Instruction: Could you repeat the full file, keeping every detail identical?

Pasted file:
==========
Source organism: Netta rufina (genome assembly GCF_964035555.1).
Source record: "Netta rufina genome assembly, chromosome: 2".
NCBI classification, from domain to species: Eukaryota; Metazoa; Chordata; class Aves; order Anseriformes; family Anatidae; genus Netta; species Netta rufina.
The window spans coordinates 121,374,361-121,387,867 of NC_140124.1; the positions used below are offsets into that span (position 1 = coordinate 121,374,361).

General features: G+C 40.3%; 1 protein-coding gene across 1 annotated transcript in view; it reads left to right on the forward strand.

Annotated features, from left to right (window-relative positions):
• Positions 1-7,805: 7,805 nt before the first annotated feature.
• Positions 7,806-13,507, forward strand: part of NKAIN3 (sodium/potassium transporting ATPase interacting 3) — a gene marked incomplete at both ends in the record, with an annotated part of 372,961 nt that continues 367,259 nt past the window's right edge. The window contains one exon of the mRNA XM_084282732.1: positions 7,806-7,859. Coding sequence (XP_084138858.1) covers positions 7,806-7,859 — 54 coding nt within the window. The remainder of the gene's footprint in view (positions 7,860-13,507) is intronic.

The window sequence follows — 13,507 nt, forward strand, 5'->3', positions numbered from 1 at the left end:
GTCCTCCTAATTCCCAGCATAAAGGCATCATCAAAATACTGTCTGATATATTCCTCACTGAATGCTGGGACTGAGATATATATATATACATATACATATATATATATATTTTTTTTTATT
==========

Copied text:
Source organism: Netta rufina (genome assembly GCF_964035555.1).
Source record: "Netta rufina genome assembly, chromosome: 2".
NCBI classification, from domain to species: Eukaryota; Metazoa; Chordata; class Aves; order Anseriformes; family Anatidae; genus Netta; species Netta rufina.
The window spans coordinates 121,374,361-121,387,867 of NC_140124.1; the positions used below are offsets into that span (position 1 = coordinate 121,374,361).

General features: G+C 40.3%; 1 protein-coding gene across 1 annotated transcript in view; it reads left to right on the forward strand.

Annotated features, from left to right (window-relative positions):
• Positions 1-7,805: 7,805 nt before the first annotated feature.
• Positions 7,806-13,507, forward strand: part of NKAIN3 (sodium/potassium transporting ATPase interacting 3) — a gene marked incomplete at both ends in the record, with an annotated part of 372,961 nt that continues 367,259 nt past the window's right edge. The window contains one exon of the mRNA XM_084282732.1: positions 7,806-7,859. Coding sequence (XP_084138858.1) covers positions 7,806-7,859 — 54 coding nt within the window. The remainder of the gene's footprint in view (positions 7,860-13,507) is intronic.

The window sequence follows — 13,507 nt, forward strand, 5'->3', positions numbered from 1 at the left end:
GTCCTCCTAATTCCCAGCATAAAGGCATCATCAAAATACTGTCTGATATATTCCTCACTGAATGCTGGGACTGAGATATATATATATACATATACATATATATATATATTTTTTTTTATT